WITTENBERG, GERMANY — Last Thursday, Hans Luther, four-year-old son of Dr. Martin Luther, received a special letter from his father. Hans’ tutor, Jerome Weller, had written to Dr. Luther to inform him of his son’s good progress in his lessons. In response, Dr. Luther wrote the following to Hans:
GRACE and peace in Christ, my dear little son.
I hear with great pleasure that you are learning your lessons so well and praying so diligently. Continue to do so, my son, and cease not. When I come home I will bring you a nice present from the fair.
I know a beautiful garden, where there are a great many children in fine little coats, and they go under the trees and gather beautiful apples and pears, cherries and plums; they sing and run about and are as happy as they can be. Sometimes they ride on nice little ponies, with golden bridles and silver saddles. I asked the man whose garden it is, ‘What little children are these?’ And he told me, ‘They are little children who love to pray and learn and are good.’ When I said, ‘My dear sir, I have a little boy at home; his name is little Hans Luther: would you let him come into the garden, too, to eat some of these nice apples and pears, and ride on these fine little ponies, and play with these children?’ The man said, ‘If he loves to say his prayers and learn his lessons, and is a good boy, he may come; Lippus and Jost also; and when they are all together, they can play upon the fife and drum and lute and all kinds of instruments, and skip about and play with little crossbows.’ He then showed me a beautiful mossy place in the middle of the garden for them to skip about in, with a great many golden fifes and drums and silver crossbows. The children had not yet had their dinner, and I could not wait to see them play, but I said to the man: ‘My dear sir, I will go away and write all about it to my little son Hans, and tell him to be fond of saying his prayers, and learn well and be good, so that he may come into this garden; but he has a grand-aunt named Lehne, whom he must bring along with him.’ The man said, ‘Very well: go write to him.’
Now, my dear little son, love your lessons and your prayers, and tell Lippus and Jost to do so too, that you may all come to the garden.
May God bless you. Give Aunt Lehne my love, and kiss her for me.
Your dear father, Martinus Luther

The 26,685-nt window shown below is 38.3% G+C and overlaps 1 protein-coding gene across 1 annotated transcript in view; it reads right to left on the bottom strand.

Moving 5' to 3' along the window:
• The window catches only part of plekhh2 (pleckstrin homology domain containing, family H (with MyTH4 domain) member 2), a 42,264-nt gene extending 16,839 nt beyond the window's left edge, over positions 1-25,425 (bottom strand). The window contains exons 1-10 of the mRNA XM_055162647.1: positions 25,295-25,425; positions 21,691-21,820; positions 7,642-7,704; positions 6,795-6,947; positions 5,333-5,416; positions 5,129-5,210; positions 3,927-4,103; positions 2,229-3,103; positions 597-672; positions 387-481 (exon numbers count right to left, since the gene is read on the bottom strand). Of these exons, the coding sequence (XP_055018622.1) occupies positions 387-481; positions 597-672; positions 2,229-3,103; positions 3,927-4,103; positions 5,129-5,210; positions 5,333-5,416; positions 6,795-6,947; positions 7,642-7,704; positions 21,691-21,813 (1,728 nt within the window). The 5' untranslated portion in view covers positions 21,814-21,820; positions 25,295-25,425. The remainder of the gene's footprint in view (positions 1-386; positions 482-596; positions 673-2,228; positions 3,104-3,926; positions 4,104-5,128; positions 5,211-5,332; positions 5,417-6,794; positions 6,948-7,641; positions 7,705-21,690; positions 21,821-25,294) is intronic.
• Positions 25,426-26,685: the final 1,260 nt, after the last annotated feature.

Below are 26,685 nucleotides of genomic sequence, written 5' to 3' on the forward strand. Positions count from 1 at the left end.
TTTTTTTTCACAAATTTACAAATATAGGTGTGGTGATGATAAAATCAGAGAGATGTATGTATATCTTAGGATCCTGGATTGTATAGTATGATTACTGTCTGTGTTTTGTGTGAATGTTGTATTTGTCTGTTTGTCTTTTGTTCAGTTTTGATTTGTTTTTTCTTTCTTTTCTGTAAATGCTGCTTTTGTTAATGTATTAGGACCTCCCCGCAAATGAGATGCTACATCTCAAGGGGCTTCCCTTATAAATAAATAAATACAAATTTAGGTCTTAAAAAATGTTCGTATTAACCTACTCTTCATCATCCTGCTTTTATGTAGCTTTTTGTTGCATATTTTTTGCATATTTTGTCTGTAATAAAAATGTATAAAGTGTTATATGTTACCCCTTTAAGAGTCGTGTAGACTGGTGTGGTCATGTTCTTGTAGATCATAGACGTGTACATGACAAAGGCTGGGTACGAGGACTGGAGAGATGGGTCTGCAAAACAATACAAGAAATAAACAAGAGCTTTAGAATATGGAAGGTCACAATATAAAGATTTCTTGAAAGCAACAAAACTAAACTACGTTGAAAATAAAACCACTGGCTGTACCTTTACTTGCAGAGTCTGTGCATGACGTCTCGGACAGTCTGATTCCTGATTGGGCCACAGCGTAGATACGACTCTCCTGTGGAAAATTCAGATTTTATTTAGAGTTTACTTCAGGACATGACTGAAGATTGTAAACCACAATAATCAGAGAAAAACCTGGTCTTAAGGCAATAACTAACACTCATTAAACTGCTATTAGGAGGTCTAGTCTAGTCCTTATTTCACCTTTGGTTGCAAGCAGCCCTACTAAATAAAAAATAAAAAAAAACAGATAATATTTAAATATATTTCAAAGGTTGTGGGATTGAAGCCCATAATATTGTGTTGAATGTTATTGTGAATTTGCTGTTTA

In the year 1530
[Coburg, June 19th.]
We marvel at the ease with which Luther speaks to his four-year-old son, Hans. We’re delighted with the vivid image of the garden. But what’s most striking about this letter is that Luther doesn’t say whether the garden is the world that opens up to the diligent student, or whether the garden is the paradise of Christ. Which one is he talking about? Does a good education usher one into a realm of earthly wonder? Or does a good education usher one into eternal life?
Luther apparently doesn’t see any need to split hairs in this matter. A good education will do both things: it will bring delight to earthly life and bring the student into the delight of eternal life.
The question is, why have the earthly benefits of education and the eternal benefits of education become separated in our day? Many parents suppose that preparing their children for eternal life and giving their children an education can (or should!) be considered separately. School and Church have become divorced, time and eternity have become divorced, concern for the body and concern for the soul have become divorced.
And yet the student has a body and a soul, together, right now. Why would we treat him as two separate things when God has made him a unified whole? We would do well to treat our children as God has created them, and that means giving our children an education that simultaneously opens up worlds of wonder on earth and prepares them for eternal life.
For more on this topic, you may read a pair of articles concerning “The Goal of Education,” beginning with The Goal of Education Part I: Educating for Mammon?
Lippus (short for Philip) was the son of Philip Melanchthon, and Jost (short for Justus) was the son of Justus Jonas. Lippus and Jost were about the same age as Hans; Melanchthon and Jonas were colleagues of Martin Luther. In the painting, Luther sits in the center; his eldest son, Hans, stands at the far right; Melanchthon sits behind and to the left of Luther.
- How would you explain to a child the benefits of a good education?
- Rather than ushering children into a beautiful garden, into what do secular government schools usher them?
- Why is it harmful to the Christian student when parents and teachers treat education for earthly life and education for eternal life separately?
Painting: Luther Making Music in the Circle of His Family by Gustav Spangenberg, 1828-1891
Quote: C.D. Warner, et al., comp. The Library of the World’s Best Literature. An Anthology in Thirty Volumes. 1917. [names lightly edited for consistency]